Colorado Springs attractions trying to survive amid travel drought | Business

Colorado Springs attractions trying to survive amid travel drought | Business

Colorado’s tourism revenue has plummeted by billions of dollars since March, as travel nationally and internationally has plummeted amid the coronavirus pandemic. 

“The travel industry truly is in a great travel depression, this is unlike anything we have really ever seen,” Doug Price, Visit Colorado Springs president and CEO, told Colorado Springs City Council earlier this week.  

Spending by tourists statewide is down from about $6.6 billion from mid-March to mid-June in 2019 to about $1.73 billion during the same time this year, he said. 

Regionally, the decline in tourism has been felt in job losses as well, he said. Prior to the spread of coronavirus, tourism supported about 20,000 jobs in the Pikes Peak region. Through May, 11,200 unemployment claims had been made by tourism industry workers at the Pikes Peak Workforce Center, Price said. 

The meeting industry has largely dried up because large conferences and conventions have been canceled, he said. The loss of the big gatherings is particularly significant for large hotels, such as Hotel Eleganté Conference & Event Center and Cheyenne Mountain Resort, which rely on events for up to 70% of their business, he said.  Across all types of hotels, Price expects occupancy to be down about 50% for the summer.  

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Visit Colorado Springs, a marketing nonprofit, is now focusing on drawing leisure travelers from within the state, which can be more challenging than working with event planners, he said. 

Some attractions, such as Pikes Peak, are seeing better than expected demand as some tourists drive farther than usual to visit Colorado, from states like Pennsylvania and Arkansas, said PK Knickerbocker, executive director at Pikes Peak Region Attractions Association.

At Pikes Peak, visitation fell about 32% from 207,730 visitors from January through June of last year to 140,433 visitors during the same period this year, Colorado Springs data shows. While the numbers are down, the staff is pleased with how many people the mountain is drawing, including many from out of state, said Sandy Elliott, operations administrator. 

“If we still continue to see those types of numbers, I think it would be a success story for the Pike’s Peak region,” she said. 

In Teller County, the Cripple Creek and Victor Narrow Gauge Railroad had to cut its daily number of trains from two to one and socially distance riders, so there is no way it can hit its ridership peak, said Tina Estep, station manager. But ridership is better than expected, supported mainly by visitors from Texas, and the social distancing helps older riders feel safer, she said.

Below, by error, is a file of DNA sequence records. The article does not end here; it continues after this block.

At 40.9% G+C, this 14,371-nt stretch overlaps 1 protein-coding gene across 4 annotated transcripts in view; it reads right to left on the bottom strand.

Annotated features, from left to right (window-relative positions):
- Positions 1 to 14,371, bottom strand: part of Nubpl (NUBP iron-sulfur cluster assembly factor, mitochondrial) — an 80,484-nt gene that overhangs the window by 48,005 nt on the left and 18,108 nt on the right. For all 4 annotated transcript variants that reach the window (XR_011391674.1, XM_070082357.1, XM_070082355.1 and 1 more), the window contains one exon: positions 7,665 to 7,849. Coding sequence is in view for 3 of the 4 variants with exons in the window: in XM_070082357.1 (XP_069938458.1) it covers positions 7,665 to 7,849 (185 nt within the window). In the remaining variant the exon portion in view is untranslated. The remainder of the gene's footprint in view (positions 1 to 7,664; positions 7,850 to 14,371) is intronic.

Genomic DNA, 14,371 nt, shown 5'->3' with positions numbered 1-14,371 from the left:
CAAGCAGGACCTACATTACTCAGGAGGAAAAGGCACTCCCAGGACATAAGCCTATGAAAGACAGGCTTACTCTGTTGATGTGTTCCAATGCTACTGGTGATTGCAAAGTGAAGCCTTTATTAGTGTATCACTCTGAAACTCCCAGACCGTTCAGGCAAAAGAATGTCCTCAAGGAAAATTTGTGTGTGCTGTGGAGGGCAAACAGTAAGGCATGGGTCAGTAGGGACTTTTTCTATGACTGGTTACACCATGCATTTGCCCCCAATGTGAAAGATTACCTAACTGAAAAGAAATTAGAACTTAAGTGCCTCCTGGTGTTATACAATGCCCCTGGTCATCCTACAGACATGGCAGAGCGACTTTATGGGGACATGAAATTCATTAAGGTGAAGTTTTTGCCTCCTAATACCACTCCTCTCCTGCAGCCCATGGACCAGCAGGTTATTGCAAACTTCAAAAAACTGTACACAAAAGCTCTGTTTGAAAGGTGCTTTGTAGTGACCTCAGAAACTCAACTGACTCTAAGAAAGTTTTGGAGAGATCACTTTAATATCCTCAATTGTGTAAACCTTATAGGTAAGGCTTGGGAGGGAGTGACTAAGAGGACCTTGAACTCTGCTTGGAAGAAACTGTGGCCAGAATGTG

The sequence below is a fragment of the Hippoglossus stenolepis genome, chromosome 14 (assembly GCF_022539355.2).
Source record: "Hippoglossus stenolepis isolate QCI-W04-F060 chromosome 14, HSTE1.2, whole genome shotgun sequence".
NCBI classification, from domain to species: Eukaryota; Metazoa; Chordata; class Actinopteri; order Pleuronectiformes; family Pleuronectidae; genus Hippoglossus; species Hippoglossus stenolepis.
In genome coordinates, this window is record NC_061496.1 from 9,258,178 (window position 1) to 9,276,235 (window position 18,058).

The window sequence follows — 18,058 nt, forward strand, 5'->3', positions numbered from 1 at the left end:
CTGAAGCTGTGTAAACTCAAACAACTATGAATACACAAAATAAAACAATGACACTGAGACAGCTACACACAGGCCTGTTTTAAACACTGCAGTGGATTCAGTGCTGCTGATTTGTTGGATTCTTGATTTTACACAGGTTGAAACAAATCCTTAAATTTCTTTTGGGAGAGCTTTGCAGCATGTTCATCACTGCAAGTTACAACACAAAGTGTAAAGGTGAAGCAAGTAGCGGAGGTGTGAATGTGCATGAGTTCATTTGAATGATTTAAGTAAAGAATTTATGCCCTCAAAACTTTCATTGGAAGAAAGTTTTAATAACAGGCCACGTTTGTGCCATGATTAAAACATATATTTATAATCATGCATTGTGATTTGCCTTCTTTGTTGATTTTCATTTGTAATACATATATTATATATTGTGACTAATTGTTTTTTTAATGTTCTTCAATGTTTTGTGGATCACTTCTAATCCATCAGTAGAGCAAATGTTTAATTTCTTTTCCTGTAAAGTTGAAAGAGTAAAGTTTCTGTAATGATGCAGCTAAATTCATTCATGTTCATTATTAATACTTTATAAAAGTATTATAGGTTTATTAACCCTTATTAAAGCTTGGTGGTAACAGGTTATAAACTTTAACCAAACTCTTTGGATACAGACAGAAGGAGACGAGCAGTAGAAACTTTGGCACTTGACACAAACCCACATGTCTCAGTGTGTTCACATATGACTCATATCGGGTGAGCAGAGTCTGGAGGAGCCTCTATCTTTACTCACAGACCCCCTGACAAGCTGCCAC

“We are trying our darndest to make sure we make it work,” she said. 

The Space Foundation Discovery Center in Colorado Springs expected a rush of visitors after it reopened two weeks ago, but it is not seeing visitation on par with a typical year, which can reach a peak of up to 200 to 250 people on a Saturday in July, said Kevin Orangers executive director. Some visitors could be more hesitant to visit indoor attractions and he would like to see the museum sector do more to communicate all the safety measures they are taking, he said.  

Just reopening was a challenge for many attractions and many missed Memorial Day weekend, a key travel holiday, waiting for variances from the state to be approved, Knickerbocker said. Some attractions remain shuttered such as Iron Springs Chateau, in Manitou Springs and The Great Wolf Lodge, in Colorado Springs, which features an indoor water park.

Knickerbocker said she is hopeful the tourism season could be extended slightly if more schools offer online learning, especially since fewer seniors are expected to travel in the fall.

“This whole year just hurts,” Knickerbocker said. 

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The regional industry would take another big blow if larger attractions, such as Cave of the Winds, Flying W Ranch and Seven Falls, have to close because the state revokes variances allowing larger gatherings of people, she said. The county is at risk of losing variances after seeing an increase in the percentage of residents testing positive and the average number of new cases per 100,000 residents rise. 

“People really need to take it seriously and do what they can,” she said. A recently approved statewide mask mandate is one of the measures aimed at slowing the spread. 

The domestic tourism industry is projected to recover by 2023 and it’s possible the Pikes Peak region’s leisure travel could recover a bit faster because it has so much to offer, Price said. The group and business travel to the area is likely to follow the national trend, he said. 

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